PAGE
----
In the VEGF receptor KDR, VEGF binds to IgG-like domains (D) 1-3; D2 contains primary contacts and D1 and D3 contribute to binding affinity and specificity [4]. HSPG functions similarly in the activation of Met and KDR. Like NK1, HSPG is required for high affinity binding of VEGF165 to KDR ectopically expressed in HSPG-negative cells [5]. Similar to Met [6] and fibroblast growth factor (FGF) receptors [2], KDR also interacts directly with HSPG, through at least one site located between D6 and D7 [5]. As shown for other family members and related receptors [7], a series of binding events may promote and incrementally stabilize HSPG-VEGF-KDR aggregates capable of signaling: VEGF-HSPG binding to KDR D2 stabilizes weaker VEGF-D1 and -D3 interactions, with additional stability gained through HSPG-VEGF-KDR bridging at D6/D7. These events, in turn, induce and/or stabilize conformational changes that enable homotypic D7 interactions and finally, TK domain interaction and transactivation [4]. VEGF 3S binds KDR at D2, but by repelling HSPG from the complex, is likely to destabilize some subsequent weaker interactions and ultimately, conformation changes leading to TK activation.

Structural and functional studies of ligand-RTK interactions over the last decade highlight the importance of multiple binding events and associated conformational changes in RTK ectodomains that are required for kinase activation. These events vary in strength, and even weak interactions appear to provide necessary increments of increased stability to a signal transduction process whose complexity we are only beginning to appreciate. The acquisition of competitive antagonism by 3S forms of HGF and VEGF exposes the susceptibility of HSPG-facilitated events to selective disruption, and functionally defines the importance of HSPG in the ternary HS-ligand-RTK complex in normal and oncogenic signaling [3]. By tethering multiple long chain HS polymers, HSPGs stabilize ligand-RTK binding events by binding to both; beyond this, HSPGs have the potential to stabilize the aggregation of ligand-RTK complexes that is likely to accompany larger scale processes, such as endocytosis and endosomal sorting, that coincide with mitogenic and motogenic signaling and that have been shown to significantly influence the nature and magnitude of these cellular responses [8]. Future studies of HSPGs in sustaining endosomal RTK signaling should address, for example, whether HSPG fragmentation in early endosomes negatively regulates RTK signaling, and whether HSPG association affects the fate of ligand-RTK complexes to recycling vs. lysosomal endpoints, as shown for FGF-FGFR [9], and likely to be true for HGF-Met [10]. Further defining the role of HSPG in these large scale signaling processes should help identify cancer-associated aberrations and new opportunities for targeting this system to control disease progression.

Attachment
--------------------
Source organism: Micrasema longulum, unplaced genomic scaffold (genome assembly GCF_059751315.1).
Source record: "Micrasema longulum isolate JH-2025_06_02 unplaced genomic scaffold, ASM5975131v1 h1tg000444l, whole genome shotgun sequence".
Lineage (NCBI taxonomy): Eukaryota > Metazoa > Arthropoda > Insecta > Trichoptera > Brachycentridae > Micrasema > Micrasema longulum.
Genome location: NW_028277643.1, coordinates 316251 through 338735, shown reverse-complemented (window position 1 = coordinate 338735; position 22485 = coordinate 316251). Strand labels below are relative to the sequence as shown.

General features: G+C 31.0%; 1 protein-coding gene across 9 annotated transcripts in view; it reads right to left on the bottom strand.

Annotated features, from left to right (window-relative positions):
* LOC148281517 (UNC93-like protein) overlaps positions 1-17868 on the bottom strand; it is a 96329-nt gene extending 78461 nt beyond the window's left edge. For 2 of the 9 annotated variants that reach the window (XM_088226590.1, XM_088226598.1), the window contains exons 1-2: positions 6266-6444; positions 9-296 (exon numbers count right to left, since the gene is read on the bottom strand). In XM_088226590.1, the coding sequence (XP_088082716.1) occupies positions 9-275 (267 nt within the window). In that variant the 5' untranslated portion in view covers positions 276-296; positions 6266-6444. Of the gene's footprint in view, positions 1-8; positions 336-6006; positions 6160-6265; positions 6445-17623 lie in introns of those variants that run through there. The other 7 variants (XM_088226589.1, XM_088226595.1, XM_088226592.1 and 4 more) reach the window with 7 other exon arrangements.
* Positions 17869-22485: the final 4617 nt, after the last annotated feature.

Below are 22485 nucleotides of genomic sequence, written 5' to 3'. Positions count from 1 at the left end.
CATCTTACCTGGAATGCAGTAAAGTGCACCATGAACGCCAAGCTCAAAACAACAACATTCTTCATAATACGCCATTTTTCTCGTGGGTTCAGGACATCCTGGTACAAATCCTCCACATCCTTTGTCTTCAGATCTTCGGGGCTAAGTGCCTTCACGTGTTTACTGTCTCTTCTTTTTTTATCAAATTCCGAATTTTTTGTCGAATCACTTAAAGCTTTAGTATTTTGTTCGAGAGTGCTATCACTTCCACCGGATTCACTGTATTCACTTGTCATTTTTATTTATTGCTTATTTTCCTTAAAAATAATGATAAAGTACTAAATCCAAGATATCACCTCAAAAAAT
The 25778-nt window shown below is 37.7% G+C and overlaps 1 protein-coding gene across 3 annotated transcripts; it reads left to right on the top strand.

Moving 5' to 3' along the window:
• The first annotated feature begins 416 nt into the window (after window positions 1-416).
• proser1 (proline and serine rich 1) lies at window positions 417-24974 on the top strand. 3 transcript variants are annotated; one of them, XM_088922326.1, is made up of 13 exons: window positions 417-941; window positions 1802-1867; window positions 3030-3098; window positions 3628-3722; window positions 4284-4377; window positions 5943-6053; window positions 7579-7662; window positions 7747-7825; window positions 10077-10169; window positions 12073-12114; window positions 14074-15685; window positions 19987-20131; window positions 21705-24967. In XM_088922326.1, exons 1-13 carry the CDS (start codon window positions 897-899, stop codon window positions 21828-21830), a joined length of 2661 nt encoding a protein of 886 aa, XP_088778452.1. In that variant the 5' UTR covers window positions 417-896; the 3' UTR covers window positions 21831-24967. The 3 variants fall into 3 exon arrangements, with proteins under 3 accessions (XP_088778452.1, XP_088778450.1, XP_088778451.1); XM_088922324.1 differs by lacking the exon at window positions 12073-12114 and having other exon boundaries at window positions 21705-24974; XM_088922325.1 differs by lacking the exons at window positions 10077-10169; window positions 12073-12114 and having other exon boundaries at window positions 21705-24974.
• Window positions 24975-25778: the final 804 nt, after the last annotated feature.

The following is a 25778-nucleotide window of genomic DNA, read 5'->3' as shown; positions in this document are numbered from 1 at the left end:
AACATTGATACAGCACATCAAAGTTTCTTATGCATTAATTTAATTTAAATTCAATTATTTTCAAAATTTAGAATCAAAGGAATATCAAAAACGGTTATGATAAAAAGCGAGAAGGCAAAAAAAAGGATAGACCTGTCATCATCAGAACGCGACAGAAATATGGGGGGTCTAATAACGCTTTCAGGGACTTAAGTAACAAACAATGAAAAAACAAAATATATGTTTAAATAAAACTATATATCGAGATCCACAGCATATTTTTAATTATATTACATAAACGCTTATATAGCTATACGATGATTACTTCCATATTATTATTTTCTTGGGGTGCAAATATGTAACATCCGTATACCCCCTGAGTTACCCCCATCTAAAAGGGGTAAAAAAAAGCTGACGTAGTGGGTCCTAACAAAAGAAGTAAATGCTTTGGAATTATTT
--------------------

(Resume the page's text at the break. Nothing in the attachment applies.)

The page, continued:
Fabiola Cecchi: Urologic Oncology Branch, National Cancer Institute, Bethesda, MD, USA

Donald P. Bottaro: Urologic Oncology Branch, National Cancer Institute, Bethesda, MD, USA

Correspondence:

Donald P. Bottaro, email:

Received: September 03, 2012;

Published: September 04, 2012;

References

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3. Cecchi F, Pajalunga D, Fowler CA, et al. Cancer Cell. 2012; 22:250-262.

4. Yang Y, Xie P, Opatowsky Y et al. Proc Natl Acad Sci. 2010; 107: 1906–1911.

5. Dougher AM, Wasserstrom H, Torley L et al. Growth Factors. 1997; 14: 257–268.